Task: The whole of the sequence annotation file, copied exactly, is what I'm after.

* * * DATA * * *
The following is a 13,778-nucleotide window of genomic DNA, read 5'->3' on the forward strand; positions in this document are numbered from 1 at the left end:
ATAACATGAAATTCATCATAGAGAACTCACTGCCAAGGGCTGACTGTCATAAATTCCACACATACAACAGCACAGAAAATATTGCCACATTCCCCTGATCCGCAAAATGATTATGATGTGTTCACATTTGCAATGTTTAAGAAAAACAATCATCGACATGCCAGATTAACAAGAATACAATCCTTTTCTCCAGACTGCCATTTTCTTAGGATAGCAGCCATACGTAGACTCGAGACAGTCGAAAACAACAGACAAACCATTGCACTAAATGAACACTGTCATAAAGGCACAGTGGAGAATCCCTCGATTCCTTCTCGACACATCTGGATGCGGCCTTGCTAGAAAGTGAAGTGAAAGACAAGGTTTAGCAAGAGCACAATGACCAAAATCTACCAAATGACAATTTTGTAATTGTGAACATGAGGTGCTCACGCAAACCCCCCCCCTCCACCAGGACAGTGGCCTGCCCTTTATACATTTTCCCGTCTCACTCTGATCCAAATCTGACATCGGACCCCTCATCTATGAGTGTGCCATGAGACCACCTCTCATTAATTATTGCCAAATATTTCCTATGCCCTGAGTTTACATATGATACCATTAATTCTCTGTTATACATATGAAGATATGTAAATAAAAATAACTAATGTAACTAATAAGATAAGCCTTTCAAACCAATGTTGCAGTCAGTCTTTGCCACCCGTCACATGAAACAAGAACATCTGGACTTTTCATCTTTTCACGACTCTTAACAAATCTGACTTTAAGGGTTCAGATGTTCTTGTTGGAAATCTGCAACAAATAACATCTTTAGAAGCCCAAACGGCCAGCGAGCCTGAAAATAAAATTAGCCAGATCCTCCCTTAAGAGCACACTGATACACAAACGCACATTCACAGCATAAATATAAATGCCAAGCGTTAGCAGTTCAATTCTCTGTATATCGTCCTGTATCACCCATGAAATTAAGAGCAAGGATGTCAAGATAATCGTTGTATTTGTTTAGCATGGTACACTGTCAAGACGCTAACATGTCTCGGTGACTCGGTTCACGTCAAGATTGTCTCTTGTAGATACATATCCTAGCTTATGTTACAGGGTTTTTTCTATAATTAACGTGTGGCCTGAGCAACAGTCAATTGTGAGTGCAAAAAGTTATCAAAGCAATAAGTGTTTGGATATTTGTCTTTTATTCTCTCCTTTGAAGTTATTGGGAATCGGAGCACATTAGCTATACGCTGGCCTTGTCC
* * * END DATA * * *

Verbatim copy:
The following is a 13,778-nucleotide window of genomic DNA, read 5'->3' on the forward strand; positions in this document are numbered from 1 at the left end:
ATAACATGAAATTCATCATAGAGAACTCACTGCCAAGGGCTGACTGTCATAAATTCCACACATACAACAGCACAGAAAATATTGCCACATTCCCCTGATCCGCAAAATGATTATGATGTGTTCACATTTGCAATGTTTAAGAAAAACAATCATCGACATGCCAGATTAACAAGAATACAATCCTTTTCTCCAGACTGCCATTTTCTTAGGATAGCAGCCATACGTAGACTCGAGACAGTCGAAAACAACAGACAAACCATTGCACTAAATGAACACTGTCATAAAGGCACAGTGGAGAATCCCTCGATTCCTTCTCGACACATCTGGATGCGGCCTTGCTAGAAAGTGAAGTGAAAGACAAGGTTTAGCAAGAGCACAATGACCAAAATCTACCAAATGACAATTTTGTAATTGTGAACATGAGGTGCTCACGCAAACCCCCCCCCTCCACCAGGACAGTGGCCTGCCCTTTATACATTTTCCCGTCTCACTCTGATCCAAATCTGACATCGGACCCCTCATCTATGAGTGTGCCATGAGACCACCTCTCATTAATTATTGCCAAATATTTCCTATGCCCTGAGTTTACATATGATACCATTAATTCTCTGTTATACATATGAAGATATGTAAATAAAAATAACTAATGTAACTAATAAGATAAGCCTTTCAAACCAATGTTGCAGTCAGTCTTTGCCACCCGTCACATGAAACAAGAACATCTGGACTTTTCATCTTTTCACGACTCTTAACAAATCTGACTTTAAGGGTTCAGATGTTCTTGTTGGAAATCTGCAACAAATAACATCTTTAGAAGCCCAAACGGCCAGCGAGCCTGAAAATAAAATTAGCCAGATCCTCCCTTAAGAGCACACTGATACACAAACGCACATTCACAGCATAAATATAAATGCCAAGCGTTAGCAGTTCAATTCTCTGTATATCGTCCTGTATCACCCATGAAATTAAGAGCAAGGATGTCAAGATAATCGTTGTATTTGTTTAGCATGGTACACTGTCAAGACGCTAACATGTCTCGGTGACTCGGTTCACGTCAAGATTGTCTCTTGTAGATACATATCCTAGCTTATGTTACAGGGTTTTTTCTATAATTAACGTGTGGCCTGAGCAACAGTCAATTGTGAGTGCAAAAAGTTATCAAAGCAATAAGTGTTTGGATATTTGTCTTTTATTCTCTCCTTTGAAGTTATTGGGAATCGGAGCACATTAGCTATACGCTGGCCTTGTCC